Knoxville Acts at Bonnaroo

And now there's a local twist to Bonnaroo proper. Ashley Capps , president of AC Entertainment, which books the festival with New Orleans' Super Fly Entertainment, reports that a new feature of Bonnaroo will put some Knoxville acts in front of a slice of that 100,000-member crowd. R.B. Morris and the Irregulars will play a main stage on the festival's opening Thursday night, plus Capps expects Morris and guitarist Hector Qirko to stay over and play as a duo in one of these new, smaller tents whose atmosphere he likens to an intimate nightclub or a coffee shop with room for 150 to 200 people. "I got the idea from the Glastonbury Festival in England last June," Capps says. He was wandering around late at night and popped his head into tents to hear a ska band, a cabaret act, and a jazz quartet. He loved the element of surprise. Todd Steed and the Suns of Phere , Dixie Dirt and Jodie Manross have also been invited to play a handful of times on those stages. "We've always been looking for a way to give some kudos to some of the great regional artists and expose them to an audience full of people who I think are going to be very interested in what they're doing," Capps says. Note to bands: Take plenty of merch!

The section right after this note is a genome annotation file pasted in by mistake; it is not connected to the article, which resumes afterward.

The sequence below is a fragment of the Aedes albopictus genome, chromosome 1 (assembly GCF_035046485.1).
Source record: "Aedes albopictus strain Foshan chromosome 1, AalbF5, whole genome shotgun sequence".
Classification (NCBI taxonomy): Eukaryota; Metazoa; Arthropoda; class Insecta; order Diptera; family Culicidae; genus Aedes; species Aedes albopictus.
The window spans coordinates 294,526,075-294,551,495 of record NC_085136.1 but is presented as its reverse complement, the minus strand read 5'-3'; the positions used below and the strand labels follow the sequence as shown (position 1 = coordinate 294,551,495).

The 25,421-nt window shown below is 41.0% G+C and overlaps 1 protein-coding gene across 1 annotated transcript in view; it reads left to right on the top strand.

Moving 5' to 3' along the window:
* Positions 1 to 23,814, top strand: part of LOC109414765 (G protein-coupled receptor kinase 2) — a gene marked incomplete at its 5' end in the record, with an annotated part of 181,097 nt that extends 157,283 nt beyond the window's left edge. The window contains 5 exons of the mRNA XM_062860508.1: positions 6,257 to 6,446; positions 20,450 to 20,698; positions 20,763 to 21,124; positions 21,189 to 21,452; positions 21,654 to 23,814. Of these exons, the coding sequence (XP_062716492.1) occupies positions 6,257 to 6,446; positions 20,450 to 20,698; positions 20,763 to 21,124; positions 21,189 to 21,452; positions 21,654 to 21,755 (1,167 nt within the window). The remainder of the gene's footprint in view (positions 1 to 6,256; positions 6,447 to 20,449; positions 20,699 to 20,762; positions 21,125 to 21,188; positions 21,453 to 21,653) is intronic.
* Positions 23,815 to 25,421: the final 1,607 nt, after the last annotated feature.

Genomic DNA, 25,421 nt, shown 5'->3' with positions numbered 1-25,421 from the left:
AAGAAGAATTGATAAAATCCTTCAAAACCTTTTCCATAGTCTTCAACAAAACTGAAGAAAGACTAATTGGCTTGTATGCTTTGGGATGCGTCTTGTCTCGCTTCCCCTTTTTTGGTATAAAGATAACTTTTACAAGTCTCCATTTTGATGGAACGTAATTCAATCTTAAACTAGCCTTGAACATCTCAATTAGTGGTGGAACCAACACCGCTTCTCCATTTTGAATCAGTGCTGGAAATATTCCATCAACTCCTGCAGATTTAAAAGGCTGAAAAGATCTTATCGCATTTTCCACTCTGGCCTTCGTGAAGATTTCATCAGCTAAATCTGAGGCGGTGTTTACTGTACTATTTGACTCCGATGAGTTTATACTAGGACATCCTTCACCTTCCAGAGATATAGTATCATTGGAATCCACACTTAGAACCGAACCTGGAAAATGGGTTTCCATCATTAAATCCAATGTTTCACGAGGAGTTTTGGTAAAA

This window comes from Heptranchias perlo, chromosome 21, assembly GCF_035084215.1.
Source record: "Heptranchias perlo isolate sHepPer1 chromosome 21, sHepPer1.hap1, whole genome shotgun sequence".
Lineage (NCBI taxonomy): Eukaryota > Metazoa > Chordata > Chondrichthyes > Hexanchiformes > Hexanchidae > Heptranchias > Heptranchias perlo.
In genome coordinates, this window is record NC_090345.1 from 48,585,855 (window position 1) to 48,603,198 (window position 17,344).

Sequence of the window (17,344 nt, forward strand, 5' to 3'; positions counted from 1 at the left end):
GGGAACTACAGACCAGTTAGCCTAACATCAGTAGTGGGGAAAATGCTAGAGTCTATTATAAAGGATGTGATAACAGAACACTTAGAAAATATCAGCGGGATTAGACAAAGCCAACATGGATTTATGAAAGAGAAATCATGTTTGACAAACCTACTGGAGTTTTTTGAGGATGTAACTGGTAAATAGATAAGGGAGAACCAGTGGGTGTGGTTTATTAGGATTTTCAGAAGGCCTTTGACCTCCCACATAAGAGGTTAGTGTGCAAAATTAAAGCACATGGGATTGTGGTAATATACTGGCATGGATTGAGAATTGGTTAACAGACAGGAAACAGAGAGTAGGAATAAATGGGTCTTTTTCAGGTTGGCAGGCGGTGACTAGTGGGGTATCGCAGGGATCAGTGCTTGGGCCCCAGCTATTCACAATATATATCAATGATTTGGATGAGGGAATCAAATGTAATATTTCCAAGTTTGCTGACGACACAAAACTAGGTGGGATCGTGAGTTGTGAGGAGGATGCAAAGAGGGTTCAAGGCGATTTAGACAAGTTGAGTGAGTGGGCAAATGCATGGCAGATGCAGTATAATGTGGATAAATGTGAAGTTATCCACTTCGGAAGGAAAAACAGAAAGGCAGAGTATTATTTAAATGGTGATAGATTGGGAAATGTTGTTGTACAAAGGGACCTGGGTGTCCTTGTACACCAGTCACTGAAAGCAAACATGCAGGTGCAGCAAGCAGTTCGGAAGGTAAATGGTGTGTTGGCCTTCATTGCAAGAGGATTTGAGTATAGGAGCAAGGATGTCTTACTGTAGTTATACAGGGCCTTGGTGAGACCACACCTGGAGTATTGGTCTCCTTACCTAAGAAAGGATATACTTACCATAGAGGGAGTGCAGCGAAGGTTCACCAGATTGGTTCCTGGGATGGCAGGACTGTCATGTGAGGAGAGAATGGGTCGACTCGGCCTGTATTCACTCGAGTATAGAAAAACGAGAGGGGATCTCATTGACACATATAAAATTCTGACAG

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The 12 tunes here are well programmed, a study in contrasting the lyrical and rhythmic. On one hand there's the impressionism of "McGhaw's Place," the studied delicacy of "Enchante

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Locals at Bonnaroo

As massive as it is already, the Bonnaroo summer music festival still has room to grow. For starters, there's the spin-off The Zooma Tour, a multi-stage, village-oriented event headlined by Trey Anastasio , Ben Harper & the Innocent Criminals and a rotating line-up of guests, playing amphitheaters across the country starting June 16.

And now there's a local twist to Bonnaroo proper. Ashley Capps , president of AC Entertainment, which books the festival with New Orleans' Super Fly Entertainment, reports that a new feature of Bonnaroo will put some Knoxville acts in front of a slice of that 100,000-member crowd. R.B. Morris and the Irregulars will play a main stage on the festival's opening Thursday night, plus Capps expects Morris and guitarist Hector Qirko to stay over and play as a duo in one of these new, smaller tents whose atmosphere he likens to an intimate nightclub or a coffee shop with room for 150 to 200 people. "I got the idea from the Glastonbury Festival in England last June," Capps says. He was wandering around late at night and popped his head into tents to hear a ska band, a cabaret act, and a jazz quartet. He loved the element of surprise. Todd Steed and the Suns of Phere , Dixie Dirt and Jodie Manross have also been invited to play a handful of times on those stages. "We've always been looking for a way to give some kudos to some of the great regional artists and expose them to an audience full of people who I think are going to be very interested in what they're doing," Capps says. Note to bands: Take plenty of merch!